Corruption in Iraq Continues
Who's benefiting from the $100,000 an hour we're spending in Iraq?
The Bush administration, usually under pressure from federal inspectors or press accounts, has reluctantly acknowledged that some of its reconstruction projects have been abandoned, delayed or poorly constructed. But the most recent inspections by the Inspector General reveal for first time the failure of projects that had been officially declared successes.
The Baghdad International Airport, where $11.8 million was spent on new electrical generators, but $8.6 million worth of the project is no longer functioning.
A maternity hospital in the northern city of Erbil, where a newly built water purification system is not functioning; an expensive incinerator for medical waste is padlocked, and medical waste - including syringes, used bandages, and empty drug vials - is clogging the sewage system and probably contaminating the water system.
At the same hospital, a system for distributing oxygen has been ignored by the medical staff, which told inspectors they distrusted the sophisticated new equipment and had gone back to using tried-and-true oxygen tanks - which are stored unsafely throughout the building.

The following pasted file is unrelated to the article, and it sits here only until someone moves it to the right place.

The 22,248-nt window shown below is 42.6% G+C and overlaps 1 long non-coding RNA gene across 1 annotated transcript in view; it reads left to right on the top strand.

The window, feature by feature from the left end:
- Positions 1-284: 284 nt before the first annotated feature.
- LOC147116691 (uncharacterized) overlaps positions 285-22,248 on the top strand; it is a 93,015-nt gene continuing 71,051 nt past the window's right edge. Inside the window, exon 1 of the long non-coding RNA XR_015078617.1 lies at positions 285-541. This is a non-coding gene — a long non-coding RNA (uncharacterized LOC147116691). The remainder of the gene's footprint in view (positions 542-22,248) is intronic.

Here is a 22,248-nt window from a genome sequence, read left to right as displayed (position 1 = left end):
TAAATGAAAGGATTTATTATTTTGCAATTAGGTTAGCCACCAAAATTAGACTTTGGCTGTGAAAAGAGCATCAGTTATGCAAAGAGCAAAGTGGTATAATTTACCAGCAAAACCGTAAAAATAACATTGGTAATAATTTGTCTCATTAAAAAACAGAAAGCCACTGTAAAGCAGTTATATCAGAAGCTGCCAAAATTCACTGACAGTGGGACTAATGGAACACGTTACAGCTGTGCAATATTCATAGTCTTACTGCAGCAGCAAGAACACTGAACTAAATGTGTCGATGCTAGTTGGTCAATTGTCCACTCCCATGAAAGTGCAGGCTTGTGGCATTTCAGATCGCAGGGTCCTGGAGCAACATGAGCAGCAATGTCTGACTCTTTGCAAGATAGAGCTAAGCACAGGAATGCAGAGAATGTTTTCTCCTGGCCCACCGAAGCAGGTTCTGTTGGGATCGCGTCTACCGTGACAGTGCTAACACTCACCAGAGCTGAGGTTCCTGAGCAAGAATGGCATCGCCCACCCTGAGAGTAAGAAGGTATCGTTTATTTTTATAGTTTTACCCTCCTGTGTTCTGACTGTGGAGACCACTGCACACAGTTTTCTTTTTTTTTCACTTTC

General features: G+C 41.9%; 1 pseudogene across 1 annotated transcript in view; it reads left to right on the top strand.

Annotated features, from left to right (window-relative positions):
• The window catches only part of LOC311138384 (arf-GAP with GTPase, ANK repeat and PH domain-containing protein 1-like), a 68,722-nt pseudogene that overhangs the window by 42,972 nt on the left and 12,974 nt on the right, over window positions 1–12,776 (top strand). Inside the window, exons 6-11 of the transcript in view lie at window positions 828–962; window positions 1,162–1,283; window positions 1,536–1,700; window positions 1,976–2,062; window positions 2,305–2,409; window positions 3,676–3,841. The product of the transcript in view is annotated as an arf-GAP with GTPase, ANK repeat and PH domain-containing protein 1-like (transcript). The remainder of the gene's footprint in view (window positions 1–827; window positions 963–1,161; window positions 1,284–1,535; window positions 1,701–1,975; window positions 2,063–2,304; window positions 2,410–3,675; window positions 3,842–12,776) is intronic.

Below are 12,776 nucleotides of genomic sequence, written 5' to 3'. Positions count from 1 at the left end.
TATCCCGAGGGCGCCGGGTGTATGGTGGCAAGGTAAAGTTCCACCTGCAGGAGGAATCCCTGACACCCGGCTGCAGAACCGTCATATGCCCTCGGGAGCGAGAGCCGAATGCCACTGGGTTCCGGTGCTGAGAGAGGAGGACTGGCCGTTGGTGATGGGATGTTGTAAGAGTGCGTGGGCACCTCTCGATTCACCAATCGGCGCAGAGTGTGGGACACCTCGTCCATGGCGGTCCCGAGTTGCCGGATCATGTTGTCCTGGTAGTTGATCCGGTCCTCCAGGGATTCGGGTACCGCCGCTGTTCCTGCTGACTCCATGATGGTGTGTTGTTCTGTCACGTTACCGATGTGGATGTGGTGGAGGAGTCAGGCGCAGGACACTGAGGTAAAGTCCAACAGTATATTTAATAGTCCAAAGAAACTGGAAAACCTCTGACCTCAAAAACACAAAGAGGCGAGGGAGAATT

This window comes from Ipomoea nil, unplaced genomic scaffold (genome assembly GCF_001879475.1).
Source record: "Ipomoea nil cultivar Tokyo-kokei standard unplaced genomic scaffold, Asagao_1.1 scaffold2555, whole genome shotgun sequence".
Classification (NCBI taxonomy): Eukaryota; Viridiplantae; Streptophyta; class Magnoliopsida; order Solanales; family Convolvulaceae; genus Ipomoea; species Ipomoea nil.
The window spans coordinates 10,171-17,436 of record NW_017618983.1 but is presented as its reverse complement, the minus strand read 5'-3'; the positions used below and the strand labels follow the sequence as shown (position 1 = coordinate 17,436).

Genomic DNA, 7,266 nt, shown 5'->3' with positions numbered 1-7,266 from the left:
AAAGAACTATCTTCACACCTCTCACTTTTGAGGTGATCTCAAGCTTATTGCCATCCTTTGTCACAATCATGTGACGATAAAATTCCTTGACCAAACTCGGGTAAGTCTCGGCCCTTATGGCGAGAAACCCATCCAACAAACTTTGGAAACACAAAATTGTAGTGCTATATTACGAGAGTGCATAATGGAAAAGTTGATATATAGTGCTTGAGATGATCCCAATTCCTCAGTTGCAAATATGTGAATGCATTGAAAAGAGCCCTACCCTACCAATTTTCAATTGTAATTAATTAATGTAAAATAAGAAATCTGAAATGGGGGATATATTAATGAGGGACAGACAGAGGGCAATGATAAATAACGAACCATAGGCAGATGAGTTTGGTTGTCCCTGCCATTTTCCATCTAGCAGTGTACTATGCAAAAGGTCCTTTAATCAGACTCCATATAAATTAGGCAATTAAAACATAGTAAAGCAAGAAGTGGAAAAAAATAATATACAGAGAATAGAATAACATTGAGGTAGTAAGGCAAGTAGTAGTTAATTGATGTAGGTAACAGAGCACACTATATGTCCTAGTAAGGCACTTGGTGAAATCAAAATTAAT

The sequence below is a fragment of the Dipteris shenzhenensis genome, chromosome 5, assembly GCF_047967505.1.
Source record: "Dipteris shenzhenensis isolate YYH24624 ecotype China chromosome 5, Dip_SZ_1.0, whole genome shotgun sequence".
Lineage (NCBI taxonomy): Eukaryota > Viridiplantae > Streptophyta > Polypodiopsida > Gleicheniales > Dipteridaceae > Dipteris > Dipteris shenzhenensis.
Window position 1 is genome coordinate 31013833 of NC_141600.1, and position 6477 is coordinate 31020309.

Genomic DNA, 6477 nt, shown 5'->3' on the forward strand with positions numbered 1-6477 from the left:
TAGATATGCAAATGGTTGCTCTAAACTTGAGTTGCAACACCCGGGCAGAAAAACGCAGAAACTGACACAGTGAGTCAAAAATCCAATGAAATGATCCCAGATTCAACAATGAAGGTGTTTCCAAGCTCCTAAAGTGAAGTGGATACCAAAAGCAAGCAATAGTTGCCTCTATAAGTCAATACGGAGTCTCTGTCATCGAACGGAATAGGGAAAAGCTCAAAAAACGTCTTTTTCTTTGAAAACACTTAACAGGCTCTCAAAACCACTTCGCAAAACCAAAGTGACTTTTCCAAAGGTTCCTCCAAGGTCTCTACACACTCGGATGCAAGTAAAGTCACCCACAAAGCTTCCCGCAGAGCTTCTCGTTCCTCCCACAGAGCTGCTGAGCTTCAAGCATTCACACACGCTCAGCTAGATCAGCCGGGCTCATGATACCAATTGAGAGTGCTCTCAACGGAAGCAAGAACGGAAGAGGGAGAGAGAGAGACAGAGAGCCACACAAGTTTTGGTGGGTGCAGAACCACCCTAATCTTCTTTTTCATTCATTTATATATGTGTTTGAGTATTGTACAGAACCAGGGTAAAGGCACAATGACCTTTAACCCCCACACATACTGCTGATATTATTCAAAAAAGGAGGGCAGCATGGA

Expensive generators are missing from the Camp Ur military base, having been hauled off to another post. Also at Camp Ur, three modular buildings constructed at a cost of $1.8 million were dismantled and removed with no explanation given.
Barracks renovated for enlisted soldiers are already in disrepair, just a year after being handed over to the Iraqi Army. Electrical wiring is pieced together to accommodate retrofitted lights and appliances that were not in the original design. Newly installed fixtures, hardware and appliances have been pilfered or abused. A number of electrical generation systems were not adequately maintained, and were inoperable at the time of the SIGIR's inspections. Leaks from the upstairs floor had damaged floor tiles and ceilings on the ground floors. An inadequate design, combined with low-quality fixtures and poor workmanship, made the facilities too fragile for the volume of use they experienced. The problem was compounded by poor maintenance and abuse by tenants.